F.Y.I: do yourself a favor and read this fabulous post featuring David Lebovitz's experience visiting the KitchenAid factory.
photo: davidlebovitz.com


1931: Joy

Oh what a beloved year, the first edition of The Joy of Cooking was privately published by a struggling homemaker, Irma S. Rombauer. The official title was "The Joy of Cooking: A Compilation of Reliable Recipes with a Casual Culinary Chat."

The book was written to support recent widow, Irma and her family. It was a family affair with Irma's daughter, Marion who illustrated the book and designed the cover. The original cookbook was written in a very conversational fashion addressing solutions to current depression-era problems. Topics like canning and pickling were featured alongside recipes for unique meats in an effort to be as resourceful as possible.

Think you may have a 1st edition copy of this must read tucked away in Grandma's cookbook collection? Estimated value is around $1000.00!

1920: baking bread

In 1920 over 70% of American's baked their own bread! That's domesticity at its finest. In an effort to kill two birds with one stone, I'm sharing a Banana Bread Loaf recipe. Consider this the "recipe revamp" from yesterday's Banana & Popcorn Salad and a tribute to all of those bread baking goddesses!

Banana Bread Loaf
2 cups all-purpose flour
1 teaspoon baking soda
1/4 teaspoon salt
1/2 cup butter
3/4 cup brown sugar

2 eggs, beaten

2 1/3 cups mashed overripe bananas

Preheat oven to 350 degrees F (175 degrees C). Lightly grease a 9x5 inch loaf pan.
In a large bowl, combine flour, baking soda and salt. In a separate bowl, cream together butter and brown sugar. Stir in eggs and mashed bananas until well blended. Stir banana mixture into flour mixture; stir just to moisten. Pour batter into prepared loaf pan.
Bake in preheated oven for 60 to 65 minutes, until a toothpick inserted into center of the loaf comes out clean. Let bread cool in pan for 10 minutes, then turn out onto a wire rack.


1920's: recipe revamp?

I'm reading this fabulous book right now that highlights classic recipes from different decades. Lucky for me (and you) I found a recipe from the 1920's entitled Banana & Popcorn Salad.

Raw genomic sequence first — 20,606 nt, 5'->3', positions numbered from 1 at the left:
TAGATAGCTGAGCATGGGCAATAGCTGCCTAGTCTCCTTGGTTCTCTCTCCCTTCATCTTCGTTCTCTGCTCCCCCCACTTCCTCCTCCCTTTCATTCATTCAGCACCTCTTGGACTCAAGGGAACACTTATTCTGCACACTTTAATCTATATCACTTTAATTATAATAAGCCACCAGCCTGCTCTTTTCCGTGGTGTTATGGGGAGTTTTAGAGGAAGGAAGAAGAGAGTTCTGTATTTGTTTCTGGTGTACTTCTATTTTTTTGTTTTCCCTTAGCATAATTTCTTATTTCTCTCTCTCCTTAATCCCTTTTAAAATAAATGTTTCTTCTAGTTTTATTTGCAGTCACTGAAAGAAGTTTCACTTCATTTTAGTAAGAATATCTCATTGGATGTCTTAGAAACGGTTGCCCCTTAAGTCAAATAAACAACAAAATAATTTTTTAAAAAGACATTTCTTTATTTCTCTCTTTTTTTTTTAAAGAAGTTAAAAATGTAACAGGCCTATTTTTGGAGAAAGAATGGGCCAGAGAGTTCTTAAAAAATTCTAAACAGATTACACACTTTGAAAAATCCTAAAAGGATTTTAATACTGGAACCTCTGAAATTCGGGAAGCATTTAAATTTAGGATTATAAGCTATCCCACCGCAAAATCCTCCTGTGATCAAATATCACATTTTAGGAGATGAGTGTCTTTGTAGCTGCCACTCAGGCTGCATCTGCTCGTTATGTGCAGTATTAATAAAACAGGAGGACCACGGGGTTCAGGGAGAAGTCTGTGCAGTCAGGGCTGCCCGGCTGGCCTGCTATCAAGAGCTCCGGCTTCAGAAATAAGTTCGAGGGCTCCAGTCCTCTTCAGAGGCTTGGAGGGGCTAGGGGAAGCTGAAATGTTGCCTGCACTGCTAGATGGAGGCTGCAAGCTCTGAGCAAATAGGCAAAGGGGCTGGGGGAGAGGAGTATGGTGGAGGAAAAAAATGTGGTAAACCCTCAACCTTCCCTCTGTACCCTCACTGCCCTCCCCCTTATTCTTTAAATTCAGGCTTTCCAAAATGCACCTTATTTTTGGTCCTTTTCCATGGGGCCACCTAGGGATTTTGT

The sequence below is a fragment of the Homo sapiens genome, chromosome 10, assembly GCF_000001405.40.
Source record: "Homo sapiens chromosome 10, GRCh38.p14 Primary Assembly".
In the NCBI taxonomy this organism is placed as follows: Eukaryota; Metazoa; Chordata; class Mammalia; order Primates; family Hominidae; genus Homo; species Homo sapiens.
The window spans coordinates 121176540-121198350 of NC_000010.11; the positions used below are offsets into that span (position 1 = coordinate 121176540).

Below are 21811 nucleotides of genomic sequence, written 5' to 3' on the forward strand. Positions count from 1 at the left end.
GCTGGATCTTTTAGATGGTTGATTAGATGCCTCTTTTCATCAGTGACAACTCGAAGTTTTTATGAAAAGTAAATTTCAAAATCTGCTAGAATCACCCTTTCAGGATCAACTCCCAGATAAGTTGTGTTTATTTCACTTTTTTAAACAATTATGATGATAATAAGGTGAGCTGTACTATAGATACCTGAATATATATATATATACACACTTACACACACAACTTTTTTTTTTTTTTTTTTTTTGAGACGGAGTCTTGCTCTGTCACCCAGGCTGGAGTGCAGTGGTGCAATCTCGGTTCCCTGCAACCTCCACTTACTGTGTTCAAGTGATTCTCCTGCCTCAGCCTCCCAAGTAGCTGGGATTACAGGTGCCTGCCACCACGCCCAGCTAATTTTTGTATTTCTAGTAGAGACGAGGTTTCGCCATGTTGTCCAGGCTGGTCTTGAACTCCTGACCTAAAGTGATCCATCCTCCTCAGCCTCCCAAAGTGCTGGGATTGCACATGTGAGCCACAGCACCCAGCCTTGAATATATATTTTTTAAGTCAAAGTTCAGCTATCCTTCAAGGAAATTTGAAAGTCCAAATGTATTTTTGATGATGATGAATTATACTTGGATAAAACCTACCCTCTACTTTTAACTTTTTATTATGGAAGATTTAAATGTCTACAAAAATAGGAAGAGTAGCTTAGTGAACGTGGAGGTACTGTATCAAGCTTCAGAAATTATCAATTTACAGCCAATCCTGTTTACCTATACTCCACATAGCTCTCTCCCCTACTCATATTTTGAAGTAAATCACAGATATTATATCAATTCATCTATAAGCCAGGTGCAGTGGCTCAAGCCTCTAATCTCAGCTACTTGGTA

What were they thinking?! Straight from the author's mouth, Sylvia Lovegren calls this
"The Worst Salad of the Twenties."

Take a gander at the recipe & tell me what you think. I have a feeling opinions will be unanimous.

Banana and Popcorn Salad

1 banana, peeled and cut in half, length-wise
1 lettuce leaf

Place banana on lettuce leaf. Scatter popcorn over banana and place dabs of mayonnaise here and there. Makes one serving.

ahem...stay tuned for a revamped recipe tomorrow.

p.s. I thought about making this recipe to shoot a picture,
but I couldn't bring myself to waste a perfectly good banana.

1920's: refrigerator

Can you imagine life without a refrigerator? Well, thanks to the "Roaring 20's" this convenient chiller was well on its way to making life easier for Americans. Although it's actual birth was in 1876, during the twenties there were over 200 models that were introduced to the market.

a modern interpretation of an old idea

Tom Wesselmann, 1963
-saw this beauty at the MoMa this summer-
Welcome to the Retrospective Kitchen where food from the past is celebrated. Here you will find a modern interpretation of an old idea when it comes to all things food.
Each post will feature a year and the food trends associated with that point in time. Everything from classic Americana recipes, vintage cookbooks, and retro kitchen appliances will be highlighted. I plan to dig up the best of the best when it comes to Grandma's recipes and take a whack at reinventing American classics.